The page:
In a move which shouldn’t catch any plugged-in people by surprise the plans for an 18-story building to rise at 1100 Broadway in Downtown Oakland, the top floors of which would be cantilevered over the historic Key System Building have once again been redesigned.

As we first reported last month, while Oakland’s Design Review Committee had voiced unanimous support for a new development on the barren site adjacent to the historic building, its members had also voiced concern with respect to the proposed development’s compatibility with its surroundings and context, concerns which Oakland’s Landmarks Preservation Advisory Board echoed.

And as such, the development team has returned with a re-revised design:

The revisions include the removal of mid-tower horizontal detailing for greater vertical emphasis; eschewing a “checkerboard” composition in favor of continuous vertical volumes and bays; reducing the complexity of façade volumes for a “calming” effect; and filling in the void below the cantilever section, on top of the historic Key System Building, “to eliminate the sense of “overhang” and more fully integrate the new development with the historic building.”

And based on the revisions, Oakland’s Design Review Committee and Landmarks Preservation Advisory Board have jointly declared that the proposed development “meets the criteria for Regular Design Review approval in the Planning Code,” which could clear the way for the project to be approved by Okaland’s Planning Commission.

Keep in mind that Ellis Partners, which purchased the long-dormant project site a few months ago, has been aiming to break ground by the end of the year in order to have the new building, a third of which has been pre-leased to the University of California Office of the President, ready for occupancy in late 2019 or early 2020.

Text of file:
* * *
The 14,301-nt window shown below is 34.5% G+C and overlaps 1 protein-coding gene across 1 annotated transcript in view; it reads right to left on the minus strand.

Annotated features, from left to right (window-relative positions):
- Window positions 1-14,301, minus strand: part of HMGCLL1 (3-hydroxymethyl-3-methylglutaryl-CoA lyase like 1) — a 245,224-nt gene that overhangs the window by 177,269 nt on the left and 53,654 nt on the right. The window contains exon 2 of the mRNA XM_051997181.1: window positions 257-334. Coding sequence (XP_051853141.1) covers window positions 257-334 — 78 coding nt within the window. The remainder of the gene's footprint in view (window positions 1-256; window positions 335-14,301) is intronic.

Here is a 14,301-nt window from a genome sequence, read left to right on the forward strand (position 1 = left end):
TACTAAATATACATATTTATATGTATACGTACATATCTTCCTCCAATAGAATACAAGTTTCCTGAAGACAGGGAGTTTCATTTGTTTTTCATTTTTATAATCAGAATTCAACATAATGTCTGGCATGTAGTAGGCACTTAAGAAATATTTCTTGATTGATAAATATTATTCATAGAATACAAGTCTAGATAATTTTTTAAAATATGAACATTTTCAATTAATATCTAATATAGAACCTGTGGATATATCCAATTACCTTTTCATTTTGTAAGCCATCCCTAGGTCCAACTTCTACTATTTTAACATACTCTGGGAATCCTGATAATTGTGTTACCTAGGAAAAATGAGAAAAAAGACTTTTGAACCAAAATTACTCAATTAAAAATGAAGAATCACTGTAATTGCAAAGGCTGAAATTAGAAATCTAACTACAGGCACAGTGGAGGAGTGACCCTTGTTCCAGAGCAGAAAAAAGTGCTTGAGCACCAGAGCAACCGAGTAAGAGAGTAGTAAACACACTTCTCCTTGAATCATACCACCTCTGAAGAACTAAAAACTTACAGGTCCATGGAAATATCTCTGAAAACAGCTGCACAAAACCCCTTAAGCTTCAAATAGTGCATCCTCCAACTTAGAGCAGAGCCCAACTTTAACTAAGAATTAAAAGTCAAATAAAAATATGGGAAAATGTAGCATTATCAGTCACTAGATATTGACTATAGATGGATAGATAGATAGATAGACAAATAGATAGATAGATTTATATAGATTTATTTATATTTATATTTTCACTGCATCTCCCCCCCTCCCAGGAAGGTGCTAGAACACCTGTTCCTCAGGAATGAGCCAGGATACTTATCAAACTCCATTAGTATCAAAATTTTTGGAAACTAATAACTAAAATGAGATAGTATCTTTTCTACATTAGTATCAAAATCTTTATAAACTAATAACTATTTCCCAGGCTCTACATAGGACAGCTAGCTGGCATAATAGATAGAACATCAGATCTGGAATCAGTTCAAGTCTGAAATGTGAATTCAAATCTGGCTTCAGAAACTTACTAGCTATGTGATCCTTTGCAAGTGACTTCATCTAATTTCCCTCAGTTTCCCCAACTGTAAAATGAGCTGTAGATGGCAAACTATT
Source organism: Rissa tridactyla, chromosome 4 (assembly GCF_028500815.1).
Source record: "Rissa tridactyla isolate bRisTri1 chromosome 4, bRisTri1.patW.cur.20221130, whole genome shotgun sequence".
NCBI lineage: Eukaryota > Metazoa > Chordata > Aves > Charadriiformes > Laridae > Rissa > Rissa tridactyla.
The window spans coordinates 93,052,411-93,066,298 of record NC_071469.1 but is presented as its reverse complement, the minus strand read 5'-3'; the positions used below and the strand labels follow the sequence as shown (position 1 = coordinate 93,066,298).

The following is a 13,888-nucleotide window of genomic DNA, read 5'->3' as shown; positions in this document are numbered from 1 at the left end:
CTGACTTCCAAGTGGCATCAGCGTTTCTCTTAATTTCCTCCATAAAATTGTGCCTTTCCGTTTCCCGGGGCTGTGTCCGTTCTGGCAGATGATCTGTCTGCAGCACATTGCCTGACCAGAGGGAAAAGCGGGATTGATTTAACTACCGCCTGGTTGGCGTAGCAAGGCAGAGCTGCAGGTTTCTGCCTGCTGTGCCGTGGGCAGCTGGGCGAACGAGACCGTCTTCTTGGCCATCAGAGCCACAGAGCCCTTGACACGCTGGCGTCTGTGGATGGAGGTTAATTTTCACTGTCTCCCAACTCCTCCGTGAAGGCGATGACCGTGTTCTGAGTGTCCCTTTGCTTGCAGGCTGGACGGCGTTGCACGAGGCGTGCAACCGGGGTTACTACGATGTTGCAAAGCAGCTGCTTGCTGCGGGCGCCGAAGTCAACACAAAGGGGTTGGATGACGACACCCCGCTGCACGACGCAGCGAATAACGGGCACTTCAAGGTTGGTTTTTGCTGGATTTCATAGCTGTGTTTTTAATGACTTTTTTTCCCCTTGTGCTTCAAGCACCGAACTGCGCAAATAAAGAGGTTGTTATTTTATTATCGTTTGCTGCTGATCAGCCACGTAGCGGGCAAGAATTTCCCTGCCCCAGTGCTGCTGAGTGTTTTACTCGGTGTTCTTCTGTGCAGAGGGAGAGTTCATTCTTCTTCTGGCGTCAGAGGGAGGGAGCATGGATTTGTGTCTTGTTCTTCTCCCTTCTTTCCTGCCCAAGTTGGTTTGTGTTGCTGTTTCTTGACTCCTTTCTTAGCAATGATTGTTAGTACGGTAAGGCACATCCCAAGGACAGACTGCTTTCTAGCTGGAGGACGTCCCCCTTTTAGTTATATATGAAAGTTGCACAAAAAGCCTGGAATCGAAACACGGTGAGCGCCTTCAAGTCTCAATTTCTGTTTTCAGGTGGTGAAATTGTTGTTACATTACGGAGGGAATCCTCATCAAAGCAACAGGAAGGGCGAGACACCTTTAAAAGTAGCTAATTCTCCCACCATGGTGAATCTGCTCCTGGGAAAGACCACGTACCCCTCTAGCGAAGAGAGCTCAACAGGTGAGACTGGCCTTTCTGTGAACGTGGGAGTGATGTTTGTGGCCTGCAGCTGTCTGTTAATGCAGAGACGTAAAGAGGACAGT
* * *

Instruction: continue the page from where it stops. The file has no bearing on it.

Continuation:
30 thoughts on “Tower to Rise over Historic Key System Building Closer to Reality”
  1. And if you plug this into Babblefish and hit “translate: Burecratese>English” you get: “simpler>cheaper>better.” Now let’s hope after all the hard effort commenters here – and others like the actual developers, et al – have put in, it actually gets built.

  2. And speaking of getting built – or not – since it figures fairly prominently in this picture, now might be a good time to mention that building on the right: oldtimers might recall that was the base of what was planned to be a 68 story building (back in the early 80s). I believe it was eventually upped to 78 stories…something having to do with feng shui, although that was an exotic word rarely used back then, and eventually more commonplace phrases like “crook” and “underfinanced” were the ones on everyone’s lips.

    So for those hungering for that skyline-busting building, remember (1) it’s nothing new, and (2) make sure you wish upon the right star.

    1. You mean the Trans Pacific Center Building with the exposed glass evlevators inside? Was that suppose to be a 78 story building at some point?

      I’d take a 40 story office building on this site. If we in the Bay Area are really interested in relieving traffic congestion and pollution, maximizing DTO properties next to BART stations is part of the answer.

      1. Sort of: it was the first block of what was to be a 4-square block project (initially or at least at some point) called “Hong Kong USA”; I believe the building itself was to be the next block over (where the Courtyard now stands).

        I don’t think any work was ever done on it, per se, the site just sat empty and finally became a parking lot. We did get Phase I out of it – which judged on its own merits isn’t so bad – so this scam was a cut above most.

          1. You are both correct regarding the Hong Kong USA project except that they did build the first phase. The six story building across from the street from the Key building along Broadway was the first of four block’s that were to be developed.

  3. Nice. This new design lets the beautiful historic Key System Building breath. The building should be taller since it’s right on top of the 11th Street entrance to the City Center BART station. Let’s break ground on this and join the 601 City Center 24 story building now under construction.

      1. Demand would have been there if the companies who owned these parcels, and also had their huge SF portfolios, were really serious about recruiting companies to their land banked Oakland projects. New office space in DTO next to BART stations will have no problem leading up.